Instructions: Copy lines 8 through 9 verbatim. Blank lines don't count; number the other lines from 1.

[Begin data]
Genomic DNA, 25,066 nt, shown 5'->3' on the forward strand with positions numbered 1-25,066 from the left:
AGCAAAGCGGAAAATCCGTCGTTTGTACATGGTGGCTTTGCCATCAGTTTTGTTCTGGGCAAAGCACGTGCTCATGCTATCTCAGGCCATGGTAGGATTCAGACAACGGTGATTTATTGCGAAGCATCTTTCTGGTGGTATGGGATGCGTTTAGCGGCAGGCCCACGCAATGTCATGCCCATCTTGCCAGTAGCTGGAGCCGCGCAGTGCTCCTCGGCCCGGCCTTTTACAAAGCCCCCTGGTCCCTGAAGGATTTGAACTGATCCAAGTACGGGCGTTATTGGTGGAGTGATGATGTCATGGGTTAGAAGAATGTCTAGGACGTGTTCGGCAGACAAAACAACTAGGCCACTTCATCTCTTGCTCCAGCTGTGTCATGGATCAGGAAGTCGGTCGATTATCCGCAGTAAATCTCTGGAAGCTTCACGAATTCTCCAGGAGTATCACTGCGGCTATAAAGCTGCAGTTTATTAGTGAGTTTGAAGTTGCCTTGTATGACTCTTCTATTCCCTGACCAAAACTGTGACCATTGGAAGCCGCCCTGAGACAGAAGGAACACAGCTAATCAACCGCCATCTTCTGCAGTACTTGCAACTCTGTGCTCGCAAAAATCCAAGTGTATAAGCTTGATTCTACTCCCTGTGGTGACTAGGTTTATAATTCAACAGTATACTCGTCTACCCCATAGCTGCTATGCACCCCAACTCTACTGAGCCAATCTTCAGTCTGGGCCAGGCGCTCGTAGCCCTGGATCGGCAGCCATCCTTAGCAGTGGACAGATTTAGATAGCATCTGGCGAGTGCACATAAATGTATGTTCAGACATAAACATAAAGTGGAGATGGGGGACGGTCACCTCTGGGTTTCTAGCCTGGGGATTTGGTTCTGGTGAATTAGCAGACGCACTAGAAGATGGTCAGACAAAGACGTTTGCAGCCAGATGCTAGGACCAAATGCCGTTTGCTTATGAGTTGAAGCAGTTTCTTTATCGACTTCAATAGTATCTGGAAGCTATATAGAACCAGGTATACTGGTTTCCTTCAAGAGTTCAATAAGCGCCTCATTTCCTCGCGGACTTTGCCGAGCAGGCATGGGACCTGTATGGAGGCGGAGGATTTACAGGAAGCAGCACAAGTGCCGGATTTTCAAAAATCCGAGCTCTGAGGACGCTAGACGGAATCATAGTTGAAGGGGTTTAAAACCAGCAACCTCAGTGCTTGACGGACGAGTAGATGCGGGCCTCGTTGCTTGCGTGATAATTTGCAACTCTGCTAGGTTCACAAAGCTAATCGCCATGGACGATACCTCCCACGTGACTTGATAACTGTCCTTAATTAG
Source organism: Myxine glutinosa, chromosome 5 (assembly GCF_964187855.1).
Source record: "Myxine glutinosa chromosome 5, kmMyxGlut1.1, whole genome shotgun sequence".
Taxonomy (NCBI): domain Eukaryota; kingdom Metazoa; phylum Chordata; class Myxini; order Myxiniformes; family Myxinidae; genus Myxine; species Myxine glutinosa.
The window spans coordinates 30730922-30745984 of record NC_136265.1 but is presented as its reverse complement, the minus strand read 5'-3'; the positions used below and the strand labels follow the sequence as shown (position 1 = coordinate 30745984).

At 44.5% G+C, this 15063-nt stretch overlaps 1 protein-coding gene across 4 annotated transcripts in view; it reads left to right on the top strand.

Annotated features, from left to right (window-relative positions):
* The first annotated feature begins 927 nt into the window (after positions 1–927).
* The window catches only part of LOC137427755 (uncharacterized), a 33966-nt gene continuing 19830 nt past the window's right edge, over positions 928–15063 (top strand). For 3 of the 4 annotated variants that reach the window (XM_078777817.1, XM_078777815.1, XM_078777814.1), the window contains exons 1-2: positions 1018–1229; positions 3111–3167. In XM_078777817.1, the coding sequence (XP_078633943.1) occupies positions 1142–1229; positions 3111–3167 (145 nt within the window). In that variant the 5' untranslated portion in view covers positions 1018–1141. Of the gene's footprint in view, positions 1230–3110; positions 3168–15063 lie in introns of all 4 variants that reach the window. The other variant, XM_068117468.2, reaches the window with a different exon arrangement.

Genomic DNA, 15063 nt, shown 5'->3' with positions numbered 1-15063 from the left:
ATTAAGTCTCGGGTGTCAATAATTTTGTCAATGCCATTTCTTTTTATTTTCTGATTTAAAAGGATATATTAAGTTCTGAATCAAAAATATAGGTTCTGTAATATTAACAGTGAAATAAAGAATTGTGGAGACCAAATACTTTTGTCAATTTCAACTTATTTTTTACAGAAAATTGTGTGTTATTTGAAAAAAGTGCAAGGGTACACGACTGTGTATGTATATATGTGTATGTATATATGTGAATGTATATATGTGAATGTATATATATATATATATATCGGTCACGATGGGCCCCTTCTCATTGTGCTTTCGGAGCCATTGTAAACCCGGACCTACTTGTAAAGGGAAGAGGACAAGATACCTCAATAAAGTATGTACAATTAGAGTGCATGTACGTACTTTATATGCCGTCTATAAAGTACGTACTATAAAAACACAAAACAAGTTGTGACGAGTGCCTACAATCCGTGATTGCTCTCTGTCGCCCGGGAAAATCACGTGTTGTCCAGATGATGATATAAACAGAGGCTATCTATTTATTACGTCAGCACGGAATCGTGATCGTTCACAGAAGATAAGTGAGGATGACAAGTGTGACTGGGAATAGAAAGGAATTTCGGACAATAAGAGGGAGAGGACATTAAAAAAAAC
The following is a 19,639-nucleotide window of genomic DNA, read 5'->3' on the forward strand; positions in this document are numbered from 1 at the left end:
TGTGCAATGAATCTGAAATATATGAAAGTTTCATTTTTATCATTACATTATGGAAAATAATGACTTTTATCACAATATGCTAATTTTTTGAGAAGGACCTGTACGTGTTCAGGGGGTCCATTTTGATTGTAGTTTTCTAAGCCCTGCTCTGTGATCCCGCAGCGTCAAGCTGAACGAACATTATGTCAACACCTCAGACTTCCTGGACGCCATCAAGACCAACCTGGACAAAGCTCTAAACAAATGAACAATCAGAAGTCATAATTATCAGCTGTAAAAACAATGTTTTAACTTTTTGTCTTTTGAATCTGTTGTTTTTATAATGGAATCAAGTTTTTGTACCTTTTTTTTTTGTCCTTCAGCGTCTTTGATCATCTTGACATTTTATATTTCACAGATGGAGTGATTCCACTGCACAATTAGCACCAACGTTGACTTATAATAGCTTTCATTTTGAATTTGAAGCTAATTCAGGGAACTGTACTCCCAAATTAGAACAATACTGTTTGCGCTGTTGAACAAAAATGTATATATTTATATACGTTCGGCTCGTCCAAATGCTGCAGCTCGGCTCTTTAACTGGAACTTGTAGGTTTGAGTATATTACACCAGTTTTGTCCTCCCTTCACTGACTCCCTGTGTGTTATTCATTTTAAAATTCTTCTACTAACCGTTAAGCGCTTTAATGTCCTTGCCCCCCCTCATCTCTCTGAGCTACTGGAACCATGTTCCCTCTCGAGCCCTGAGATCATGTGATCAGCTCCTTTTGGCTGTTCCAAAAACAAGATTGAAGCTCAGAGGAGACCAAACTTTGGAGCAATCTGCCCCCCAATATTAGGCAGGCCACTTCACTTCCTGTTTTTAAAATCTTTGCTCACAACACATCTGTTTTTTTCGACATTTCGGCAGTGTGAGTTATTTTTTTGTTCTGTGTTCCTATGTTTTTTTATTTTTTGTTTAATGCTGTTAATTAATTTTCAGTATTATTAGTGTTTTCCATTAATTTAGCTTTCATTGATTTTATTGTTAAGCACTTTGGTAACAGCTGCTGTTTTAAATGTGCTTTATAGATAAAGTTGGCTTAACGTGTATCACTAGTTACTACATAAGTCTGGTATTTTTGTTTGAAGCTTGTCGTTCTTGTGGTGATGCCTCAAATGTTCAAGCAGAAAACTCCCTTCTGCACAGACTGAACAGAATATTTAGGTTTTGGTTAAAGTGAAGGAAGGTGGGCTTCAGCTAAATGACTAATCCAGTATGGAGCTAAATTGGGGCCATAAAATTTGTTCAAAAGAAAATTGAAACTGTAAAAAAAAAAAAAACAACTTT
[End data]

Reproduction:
Annotated features, from left to right (window-relative positions):
* The first annotated feature begins 927 nt into the window (after positions 1–927).